Finally, the decisions of other courts analyzing similar injunctions against anti-abortion protestors outside doctors' residences support our conclusion that the injunctions are content neutral. See, e.g., Kaplan v. Prolife Action League, 431 S.E.2d 828, 843 (N.C. Ct. App.) (finding restriction prohibiting picketing within zone near plaintiff's residence content neutral because it "makes no mention of abortion or any other substantive issue. It does not flatly ban picketing * * * nor does it prohibit anti-abortion picketing while permitting residential picketing having other aims. * * *. [T]he trial court [focused not] on the effect * * * of defendants' message * * *, but rather on defendants' physical presence * * *") (citations omitted), review denied, 436 S.E.2d 379 (N.C. 1993), petition for cert. filed, No. 93-1159 (Jan. 18, 1994); see also Dayton Women's Health Center, supra, 589 N.E. 2d at 127 (finding order prohibiting picketing only in front of certain residences to be content neutral because "[i]t does not prohibit residential anti-abortion picketing while permitting residential picketing having other aims"); Klebanoff, supra, 552 A. 2d at 678-79 (finding injunction prohibiting picketing in front of doctor's house to be content neutral because it does not "refer[] to the content or subject matter of the protest. The injunction contains no invitation to subjective or discriminatory enforcement.").


    Having determined that the Chancery Division imposed content-neutral restrictions, we turn now to the question whether those restrictions are narrowly tailored to serve significant government interests and whether they leave open ample alternative channels of communication for defendants. See Frisby, supra, 487 U.S. at 481, 108 S. Ct. at 2500-01, 101 L. Ed. 2d at 429.

    B.    Significant Government Interests

    Plaintiffs assert that they are entitled to residential privacy, that defendants' picketing interfered with that privacy, and that the State has a significant interest in protecting their privacy. We agree with plaintiffs and hold that a common-law public policy in favor of protection of residential privacy exists and that that policy implicates a significant government interest justifying the imposition of injunctive restrictions. We therefore need not, and do not, rely on a constitutionally-based residential-privacy right stemming from either the New Jersey or the federal constitution to justify the imposition of restrictions.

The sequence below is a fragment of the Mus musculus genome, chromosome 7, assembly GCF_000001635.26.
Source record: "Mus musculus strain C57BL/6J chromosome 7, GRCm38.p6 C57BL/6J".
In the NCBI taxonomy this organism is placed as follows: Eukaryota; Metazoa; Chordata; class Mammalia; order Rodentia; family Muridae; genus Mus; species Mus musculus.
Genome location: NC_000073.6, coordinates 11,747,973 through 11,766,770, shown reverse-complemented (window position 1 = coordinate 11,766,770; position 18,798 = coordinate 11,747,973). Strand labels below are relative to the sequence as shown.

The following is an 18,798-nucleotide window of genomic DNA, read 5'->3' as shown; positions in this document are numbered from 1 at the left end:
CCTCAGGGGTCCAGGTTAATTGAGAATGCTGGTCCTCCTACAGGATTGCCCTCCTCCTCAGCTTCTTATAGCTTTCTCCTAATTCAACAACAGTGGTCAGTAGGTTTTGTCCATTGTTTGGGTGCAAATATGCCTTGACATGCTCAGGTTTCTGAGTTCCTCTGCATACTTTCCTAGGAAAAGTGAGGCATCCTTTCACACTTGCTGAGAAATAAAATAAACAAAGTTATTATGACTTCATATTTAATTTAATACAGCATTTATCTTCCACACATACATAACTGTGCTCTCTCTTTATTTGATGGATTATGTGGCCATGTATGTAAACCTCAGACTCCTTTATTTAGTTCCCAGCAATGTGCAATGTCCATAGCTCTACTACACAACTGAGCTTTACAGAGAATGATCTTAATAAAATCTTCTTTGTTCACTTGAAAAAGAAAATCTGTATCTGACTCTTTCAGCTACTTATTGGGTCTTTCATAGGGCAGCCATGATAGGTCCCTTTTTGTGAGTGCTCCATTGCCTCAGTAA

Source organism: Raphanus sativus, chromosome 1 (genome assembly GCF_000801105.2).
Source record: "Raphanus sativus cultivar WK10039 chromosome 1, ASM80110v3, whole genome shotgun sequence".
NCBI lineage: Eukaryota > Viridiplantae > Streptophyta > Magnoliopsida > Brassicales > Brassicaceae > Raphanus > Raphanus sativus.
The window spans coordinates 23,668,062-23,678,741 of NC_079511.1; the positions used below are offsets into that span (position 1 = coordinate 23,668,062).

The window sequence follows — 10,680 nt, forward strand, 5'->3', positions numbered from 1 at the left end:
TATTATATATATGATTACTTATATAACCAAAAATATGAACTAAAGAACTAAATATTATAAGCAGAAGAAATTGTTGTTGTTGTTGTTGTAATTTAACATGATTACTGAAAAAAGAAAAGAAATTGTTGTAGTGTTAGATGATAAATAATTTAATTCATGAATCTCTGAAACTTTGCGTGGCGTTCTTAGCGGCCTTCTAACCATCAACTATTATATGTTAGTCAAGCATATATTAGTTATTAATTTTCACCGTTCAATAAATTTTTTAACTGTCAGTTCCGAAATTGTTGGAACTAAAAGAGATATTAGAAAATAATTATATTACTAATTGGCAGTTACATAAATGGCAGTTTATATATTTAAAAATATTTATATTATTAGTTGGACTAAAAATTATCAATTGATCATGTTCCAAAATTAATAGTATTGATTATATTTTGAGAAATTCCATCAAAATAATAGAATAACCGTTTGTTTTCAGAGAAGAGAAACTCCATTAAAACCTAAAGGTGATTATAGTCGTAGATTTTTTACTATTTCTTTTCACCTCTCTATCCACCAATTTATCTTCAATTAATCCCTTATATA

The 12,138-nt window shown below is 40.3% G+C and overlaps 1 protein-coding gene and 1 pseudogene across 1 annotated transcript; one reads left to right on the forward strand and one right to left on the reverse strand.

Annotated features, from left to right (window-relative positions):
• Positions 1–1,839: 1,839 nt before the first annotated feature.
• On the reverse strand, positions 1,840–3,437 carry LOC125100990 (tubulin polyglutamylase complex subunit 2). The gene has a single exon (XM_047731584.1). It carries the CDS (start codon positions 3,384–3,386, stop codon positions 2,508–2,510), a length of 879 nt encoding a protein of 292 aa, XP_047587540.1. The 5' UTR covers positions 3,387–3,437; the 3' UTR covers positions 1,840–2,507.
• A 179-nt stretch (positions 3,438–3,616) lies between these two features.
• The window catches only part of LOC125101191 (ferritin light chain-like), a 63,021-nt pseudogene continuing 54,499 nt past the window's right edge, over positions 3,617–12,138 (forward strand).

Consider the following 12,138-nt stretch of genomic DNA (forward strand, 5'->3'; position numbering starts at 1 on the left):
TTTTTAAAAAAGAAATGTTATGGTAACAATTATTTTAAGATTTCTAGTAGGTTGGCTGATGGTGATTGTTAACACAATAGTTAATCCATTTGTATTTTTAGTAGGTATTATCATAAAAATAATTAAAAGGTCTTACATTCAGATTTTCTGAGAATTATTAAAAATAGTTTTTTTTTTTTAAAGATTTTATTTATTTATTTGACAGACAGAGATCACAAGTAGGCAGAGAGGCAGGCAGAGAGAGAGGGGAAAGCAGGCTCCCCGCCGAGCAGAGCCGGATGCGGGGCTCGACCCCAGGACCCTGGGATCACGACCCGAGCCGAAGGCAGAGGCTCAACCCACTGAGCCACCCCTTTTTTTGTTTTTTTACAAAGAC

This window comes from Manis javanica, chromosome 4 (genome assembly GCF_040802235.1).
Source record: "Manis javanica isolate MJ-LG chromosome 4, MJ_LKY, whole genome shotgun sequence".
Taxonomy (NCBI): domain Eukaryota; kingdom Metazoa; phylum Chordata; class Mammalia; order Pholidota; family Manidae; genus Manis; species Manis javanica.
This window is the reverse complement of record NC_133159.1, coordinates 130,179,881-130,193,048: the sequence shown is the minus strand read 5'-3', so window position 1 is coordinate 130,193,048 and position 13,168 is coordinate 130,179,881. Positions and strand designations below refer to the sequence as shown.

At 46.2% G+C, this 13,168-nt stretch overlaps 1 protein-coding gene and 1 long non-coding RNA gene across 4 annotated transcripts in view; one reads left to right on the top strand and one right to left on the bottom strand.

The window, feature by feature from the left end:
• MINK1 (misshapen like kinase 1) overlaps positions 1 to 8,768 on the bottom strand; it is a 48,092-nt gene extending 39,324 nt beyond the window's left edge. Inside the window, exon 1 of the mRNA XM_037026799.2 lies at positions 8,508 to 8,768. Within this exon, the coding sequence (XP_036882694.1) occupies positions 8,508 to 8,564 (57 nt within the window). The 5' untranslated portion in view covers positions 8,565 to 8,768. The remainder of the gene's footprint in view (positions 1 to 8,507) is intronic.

Courts look to a variety of sources, including judicial decisions, to find public policy. Pierce v. Ortho Pharmaceutical Corp., 84 N.J. 58, 72 (1980) (stating "The sources of public policy include legislation; administrative rules, regulations or decisions; and judicial decisions"). The decisions of this Court

support a conclusion that New Jersey has a public policy in favor of protecting the residential privacy of its citizens.

    For example, we have upheld the authority of a municipality to use its zoning power "to secure and maintain 'the blessings of quiet seclusion' and to make available to its inhabitants the refreshment of repose and the tranquility of solitude." Berger v. State, 71 N.J. 206, 223 (1976) (quoting Village of Belle Terre v. Boraas, 416 U.S. 1, 9, 94 S. Ct. 1536, 1541, 39 L. Ed.2d 797, 804 (1974)); see State v. Baker, 81 N.J. 99, 106 (1979) (same). Moreover, this Court has recognized that the State has an interest in protecting its citizens "against a sense of unease and dangers reasonably to be apprehended on account of strangers filtering through the community." Borough of Collingswood v. Ringgold, 66 N.J. 350, 357 (1975), appeal dismissed, 426 U.S. 901, 96 S. Ct. 2220, 48 L. Ed.2d 826 (1976). Finally, we have noted that even when an intrusion on residential privacy takes the form of constitutionally-protected expression, "the right of the [State] to protect its homeowners against * * * untoward invasions of privacy * * * deserves some weight." Id. at 369. We find in the cited authorities a public policy favoring the protection of residential privacy. We are convinced as well that enforcement of that policy constitutes a significant government interest.